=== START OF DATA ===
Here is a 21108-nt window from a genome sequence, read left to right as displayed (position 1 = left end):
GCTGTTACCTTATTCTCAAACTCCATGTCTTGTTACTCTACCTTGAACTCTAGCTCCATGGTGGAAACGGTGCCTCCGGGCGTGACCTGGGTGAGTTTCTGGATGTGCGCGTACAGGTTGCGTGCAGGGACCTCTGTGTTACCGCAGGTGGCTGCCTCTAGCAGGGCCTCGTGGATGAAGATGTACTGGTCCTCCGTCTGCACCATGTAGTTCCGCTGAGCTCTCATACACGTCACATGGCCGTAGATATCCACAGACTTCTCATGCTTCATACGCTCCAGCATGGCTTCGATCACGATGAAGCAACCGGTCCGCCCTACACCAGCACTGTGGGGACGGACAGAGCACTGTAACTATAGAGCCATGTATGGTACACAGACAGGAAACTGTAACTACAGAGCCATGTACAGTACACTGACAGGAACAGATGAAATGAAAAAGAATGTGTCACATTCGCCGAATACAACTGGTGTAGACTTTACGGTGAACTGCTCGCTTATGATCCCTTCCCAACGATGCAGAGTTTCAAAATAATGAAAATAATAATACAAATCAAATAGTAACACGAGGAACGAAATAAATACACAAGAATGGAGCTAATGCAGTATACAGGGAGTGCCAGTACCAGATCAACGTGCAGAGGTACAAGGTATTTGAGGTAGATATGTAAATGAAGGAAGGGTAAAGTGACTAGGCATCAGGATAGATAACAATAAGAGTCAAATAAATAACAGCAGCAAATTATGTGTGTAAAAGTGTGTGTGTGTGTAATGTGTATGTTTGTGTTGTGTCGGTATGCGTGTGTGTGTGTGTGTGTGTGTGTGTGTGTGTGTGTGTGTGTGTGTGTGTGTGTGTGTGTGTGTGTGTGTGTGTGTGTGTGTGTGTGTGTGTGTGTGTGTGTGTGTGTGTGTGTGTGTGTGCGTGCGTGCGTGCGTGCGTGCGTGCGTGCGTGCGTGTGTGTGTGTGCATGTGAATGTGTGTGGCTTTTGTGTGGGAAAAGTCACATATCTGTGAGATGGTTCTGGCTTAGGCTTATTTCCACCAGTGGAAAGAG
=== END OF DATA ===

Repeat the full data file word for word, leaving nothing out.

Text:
Here is a 21108-nt window from a genome sequence, read left to right as displayed (position 1 = left end):
GCTGTTACCTTATTCTCAAACTCCATGTCTTGTTACTCTACCTTGAACTCTAGCTCCATGGTGGAAACGGTGCCTCCGGGCGTGACCTGGGTGAGTTTCTGGATGTGCGCGTACAGGTTGCGTGCAGGGACCTCTGTGTTACCGCAGGTGGCTGCCTCTAGCAGGGCCTCGTGGATGAAGATGTACTGGTCCTCCGTCTGCACCATGTAGTTCCGCTGAGCTCTCATACACGTCACATGGCCGTAGATATCCACAGACTTCTCATGCTTCATACGCTCCAGCATGGCTTCGATCACGATGAAGCAACCGGTCCGCCCTACACCAGCACTGTGGGGACGGACAGAGCACTGTAACTATAGAGCCATGTATGGTACACAGACAGGAAACTGTAACTACAGAGCCATGTACAGTACACTGACAGGAACAGATGAAATGAAAAAGAATGTGTCACATTCGCCGAATACAACTGGTGTAGACTTTACGGTGAACTGCTCGCTTATGATCCCTTCCCAACGATGCAGAGTTTCAAAATAATGAAAATAATAATACAAATCAAATAGTAACACGAGGAACGAAATAAATACACAAGAATGGAGCTAATGCAGTATACAGGGAGTGCCAGTACCAGATCAACGTGCAGAGGTACAAGGTATTTGAGGTAGATATGTAAATGAAGGAAGGGTAAAGTGACTAGGCATCAGGATAGATAACAATAAGAGTCAAATAAATAACAGCAGCAAATTATGTGTGTAAAAGTGTGTGTGTGTGTAATGTGTATGTTTGTGTTGTGTCGGTATGCGTGTGTGTGTGTGTGTGTGTGTGTGTGTGTGTGTGTGTGTGTGTGTGTGTGTGTGTGTGTGTGTGTGTGTGTGTGTGTGTGTGTGTGTGTGTGTGTGTGTGTGTGTGTGTGTGTGTGTGTGCGTGCGTGCGTGCGTGCGTGCGTGCGTGCGTGCGTGTGTGTGTGTGCATGTGAATGTGTGTGGCTTTTGTGTGGGAAAAGTCACATATCTGTGAGATGGTTCTGGCTTAGGCTTATTTCCACCAGTGGAAAGAG